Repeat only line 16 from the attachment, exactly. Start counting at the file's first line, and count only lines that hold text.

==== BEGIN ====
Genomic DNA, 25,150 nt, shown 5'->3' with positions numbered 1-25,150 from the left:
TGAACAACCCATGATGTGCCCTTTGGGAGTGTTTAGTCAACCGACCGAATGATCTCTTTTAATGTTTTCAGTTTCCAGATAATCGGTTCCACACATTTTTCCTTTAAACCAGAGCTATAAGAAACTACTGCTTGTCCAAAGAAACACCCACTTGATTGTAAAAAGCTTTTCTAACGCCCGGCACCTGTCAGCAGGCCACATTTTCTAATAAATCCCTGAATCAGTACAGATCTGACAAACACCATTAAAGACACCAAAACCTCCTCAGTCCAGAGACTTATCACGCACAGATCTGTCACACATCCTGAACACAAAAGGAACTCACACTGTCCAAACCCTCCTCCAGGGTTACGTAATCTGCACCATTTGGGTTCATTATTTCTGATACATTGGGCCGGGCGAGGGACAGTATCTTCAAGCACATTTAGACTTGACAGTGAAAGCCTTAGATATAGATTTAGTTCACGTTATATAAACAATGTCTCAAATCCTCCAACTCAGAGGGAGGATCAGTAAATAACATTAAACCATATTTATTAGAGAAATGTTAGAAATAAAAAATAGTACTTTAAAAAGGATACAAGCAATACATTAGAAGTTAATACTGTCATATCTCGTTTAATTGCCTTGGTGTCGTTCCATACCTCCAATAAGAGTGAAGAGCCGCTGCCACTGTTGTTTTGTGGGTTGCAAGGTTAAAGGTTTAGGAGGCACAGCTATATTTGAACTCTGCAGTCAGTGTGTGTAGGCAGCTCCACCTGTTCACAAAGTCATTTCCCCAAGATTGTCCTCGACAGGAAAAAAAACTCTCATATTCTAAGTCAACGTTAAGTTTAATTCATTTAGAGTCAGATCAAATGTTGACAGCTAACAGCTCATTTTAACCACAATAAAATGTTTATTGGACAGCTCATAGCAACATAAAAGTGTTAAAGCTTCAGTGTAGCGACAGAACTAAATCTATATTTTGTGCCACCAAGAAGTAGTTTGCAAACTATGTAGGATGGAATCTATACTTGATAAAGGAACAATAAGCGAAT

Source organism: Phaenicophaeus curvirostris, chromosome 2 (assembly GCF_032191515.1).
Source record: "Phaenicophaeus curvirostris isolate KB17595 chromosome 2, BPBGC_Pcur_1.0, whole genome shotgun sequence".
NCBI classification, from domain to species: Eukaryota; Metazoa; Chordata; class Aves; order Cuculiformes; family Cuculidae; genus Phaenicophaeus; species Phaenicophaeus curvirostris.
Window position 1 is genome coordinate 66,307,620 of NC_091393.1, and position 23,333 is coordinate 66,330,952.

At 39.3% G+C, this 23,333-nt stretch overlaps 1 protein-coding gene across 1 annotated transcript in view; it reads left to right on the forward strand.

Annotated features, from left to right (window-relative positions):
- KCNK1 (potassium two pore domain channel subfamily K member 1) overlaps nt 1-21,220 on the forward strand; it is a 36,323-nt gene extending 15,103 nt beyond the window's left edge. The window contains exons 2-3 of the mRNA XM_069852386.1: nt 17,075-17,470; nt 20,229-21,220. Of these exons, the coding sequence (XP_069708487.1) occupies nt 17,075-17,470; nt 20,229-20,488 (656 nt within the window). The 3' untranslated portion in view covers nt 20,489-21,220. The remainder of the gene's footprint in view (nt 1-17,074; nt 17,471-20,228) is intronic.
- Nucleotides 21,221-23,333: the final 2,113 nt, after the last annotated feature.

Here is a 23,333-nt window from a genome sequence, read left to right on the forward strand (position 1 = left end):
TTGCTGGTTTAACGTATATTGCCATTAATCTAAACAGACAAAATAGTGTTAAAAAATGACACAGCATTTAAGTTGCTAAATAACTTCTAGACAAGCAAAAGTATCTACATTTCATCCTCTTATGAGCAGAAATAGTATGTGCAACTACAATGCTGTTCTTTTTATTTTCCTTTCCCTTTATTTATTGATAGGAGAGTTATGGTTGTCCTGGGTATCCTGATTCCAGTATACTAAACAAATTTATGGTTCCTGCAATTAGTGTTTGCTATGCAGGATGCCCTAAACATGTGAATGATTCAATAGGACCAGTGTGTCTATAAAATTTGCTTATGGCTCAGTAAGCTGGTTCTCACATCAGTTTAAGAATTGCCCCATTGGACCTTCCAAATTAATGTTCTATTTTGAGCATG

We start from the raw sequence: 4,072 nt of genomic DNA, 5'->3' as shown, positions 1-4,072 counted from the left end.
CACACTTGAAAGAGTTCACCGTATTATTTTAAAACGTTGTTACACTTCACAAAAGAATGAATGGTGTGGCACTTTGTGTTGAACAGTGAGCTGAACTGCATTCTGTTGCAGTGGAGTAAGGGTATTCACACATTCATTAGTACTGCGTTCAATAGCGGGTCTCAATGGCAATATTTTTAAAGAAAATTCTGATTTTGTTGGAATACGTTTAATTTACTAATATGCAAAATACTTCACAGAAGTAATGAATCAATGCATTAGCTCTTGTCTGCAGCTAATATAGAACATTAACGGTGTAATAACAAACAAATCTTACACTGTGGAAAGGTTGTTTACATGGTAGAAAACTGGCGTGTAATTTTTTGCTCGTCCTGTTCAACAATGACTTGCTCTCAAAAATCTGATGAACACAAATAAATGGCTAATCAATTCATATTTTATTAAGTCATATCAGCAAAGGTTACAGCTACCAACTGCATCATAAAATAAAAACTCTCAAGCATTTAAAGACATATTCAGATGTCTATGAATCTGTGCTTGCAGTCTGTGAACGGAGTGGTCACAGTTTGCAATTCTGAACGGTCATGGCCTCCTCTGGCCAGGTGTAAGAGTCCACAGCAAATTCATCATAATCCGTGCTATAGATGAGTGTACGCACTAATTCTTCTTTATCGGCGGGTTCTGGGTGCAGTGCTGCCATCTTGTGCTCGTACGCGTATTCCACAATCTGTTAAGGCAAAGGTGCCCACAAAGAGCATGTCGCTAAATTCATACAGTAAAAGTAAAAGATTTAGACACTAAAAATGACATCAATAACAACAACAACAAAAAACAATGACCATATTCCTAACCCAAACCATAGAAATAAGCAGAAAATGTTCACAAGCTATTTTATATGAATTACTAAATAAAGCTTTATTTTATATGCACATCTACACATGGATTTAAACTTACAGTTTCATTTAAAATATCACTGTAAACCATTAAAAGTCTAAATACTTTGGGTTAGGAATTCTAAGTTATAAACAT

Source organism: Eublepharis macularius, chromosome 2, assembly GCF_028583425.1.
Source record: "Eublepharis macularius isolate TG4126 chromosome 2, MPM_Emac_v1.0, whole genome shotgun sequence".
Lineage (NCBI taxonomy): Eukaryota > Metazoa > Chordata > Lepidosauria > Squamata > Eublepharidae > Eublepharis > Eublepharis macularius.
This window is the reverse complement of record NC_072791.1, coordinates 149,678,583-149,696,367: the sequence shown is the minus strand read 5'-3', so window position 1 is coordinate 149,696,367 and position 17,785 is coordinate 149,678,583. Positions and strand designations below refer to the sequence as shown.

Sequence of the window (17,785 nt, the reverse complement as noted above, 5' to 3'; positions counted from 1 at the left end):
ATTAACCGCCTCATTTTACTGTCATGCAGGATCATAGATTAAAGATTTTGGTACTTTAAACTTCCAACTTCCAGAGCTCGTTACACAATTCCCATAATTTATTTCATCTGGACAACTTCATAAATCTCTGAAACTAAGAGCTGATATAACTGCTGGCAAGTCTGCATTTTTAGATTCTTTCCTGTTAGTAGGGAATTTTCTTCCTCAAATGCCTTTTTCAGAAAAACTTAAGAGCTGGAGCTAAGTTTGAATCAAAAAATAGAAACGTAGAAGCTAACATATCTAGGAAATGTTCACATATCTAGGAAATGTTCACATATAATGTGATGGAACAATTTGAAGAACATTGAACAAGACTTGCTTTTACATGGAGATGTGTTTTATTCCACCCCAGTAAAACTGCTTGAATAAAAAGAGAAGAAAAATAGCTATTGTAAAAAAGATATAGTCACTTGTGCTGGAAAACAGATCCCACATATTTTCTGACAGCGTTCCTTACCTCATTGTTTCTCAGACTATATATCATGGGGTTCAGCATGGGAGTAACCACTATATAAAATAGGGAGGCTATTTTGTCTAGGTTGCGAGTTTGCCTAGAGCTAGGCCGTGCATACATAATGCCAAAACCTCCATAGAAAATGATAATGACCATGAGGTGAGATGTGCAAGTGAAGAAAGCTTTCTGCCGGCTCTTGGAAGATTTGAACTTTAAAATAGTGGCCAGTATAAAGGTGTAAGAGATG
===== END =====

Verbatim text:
Source record: "Eublepharis macularius isolate TG4126 chromosome 2, MPM_Emac_v1.0, whole genome shotgun sequence".